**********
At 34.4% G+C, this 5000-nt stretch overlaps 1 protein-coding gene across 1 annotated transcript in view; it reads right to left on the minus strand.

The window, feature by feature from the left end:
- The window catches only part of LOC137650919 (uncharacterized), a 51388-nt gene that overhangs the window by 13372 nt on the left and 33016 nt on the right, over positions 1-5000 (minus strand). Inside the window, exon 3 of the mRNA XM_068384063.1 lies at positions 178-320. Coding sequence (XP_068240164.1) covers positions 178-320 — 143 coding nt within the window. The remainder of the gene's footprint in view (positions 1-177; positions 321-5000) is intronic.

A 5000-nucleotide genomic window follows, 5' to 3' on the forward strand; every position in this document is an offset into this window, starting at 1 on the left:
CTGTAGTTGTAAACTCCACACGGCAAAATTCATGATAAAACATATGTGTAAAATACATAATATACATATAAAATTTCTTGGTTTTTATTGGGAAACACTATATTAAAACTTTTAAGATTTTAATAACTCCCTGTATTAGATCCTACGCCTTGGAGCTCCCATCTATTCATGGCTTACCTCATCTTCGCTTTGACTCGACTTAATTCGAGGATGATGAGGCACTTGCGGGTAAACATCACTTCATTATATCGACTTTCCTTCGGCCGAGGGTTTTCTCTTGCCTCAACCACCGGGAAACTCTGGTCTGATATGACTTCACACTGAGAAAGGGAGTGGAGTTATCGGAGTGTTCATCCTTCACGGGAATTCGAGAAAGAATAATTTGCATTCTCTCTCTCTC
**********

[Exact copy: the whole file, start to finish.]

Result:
At 34.4% G+C, this 5000-nt stretch overlaps 1 protein-coding gene across 1 annotated transcript in view; it reads right to left on the minus strand.

The window, feature by feature from the left end:
- The window catches only part of LOC137650919 (uncharacterized), a 51388-nt gene that overhangs the window by 13372 nt on the left and 33016 nt on the right, over positions 1-5000 (minus strand). Inside the window, exon 3 of the mRNA XM_068384063.1 lies at positions 178-320. Coding sequence (XP_068240164.1) covers positions 178-320 — 143 coding nt within the window. The remainder of the gene's footprint in view (positions 1-177; positions 321-5000) is intronic.

A 5000-nucleotide genomic window follows, 5' to 3' on the forward strand; every position in this document is an offset into this window, starting at 1 on the left:
CTGTAGTTGTAAACTCCACACGGCAAAATTCATGATAAAACATATGTGTAAAATACATAATATACATATAAAATTTCTTGGTTTTTATTGGGAAACACTATATTAAAACTTTTAAGATTTTAATAACTCCCTGTATTAGATCCTACGCCTTGGAGCTCCCATCTATTCATGGCTTACCTCATCTTCGCTTTGACTCGACTTAATTCGAGGATGATGAGGCACTTGCGGGTAAACATCACTTCATTATATCGACTTTCCTTCGGCCGAGGGTTTTCTCTTGCCTCAACCACCGGGAAACTCTGGTCTGATATGACTTCACACTGAGAAAGGGAGTGGAGTTATCGGAGTGTTCATCCTTCACGGGAATTCGAGAAAGAATAATTTGCATTCTCTCTCTCTC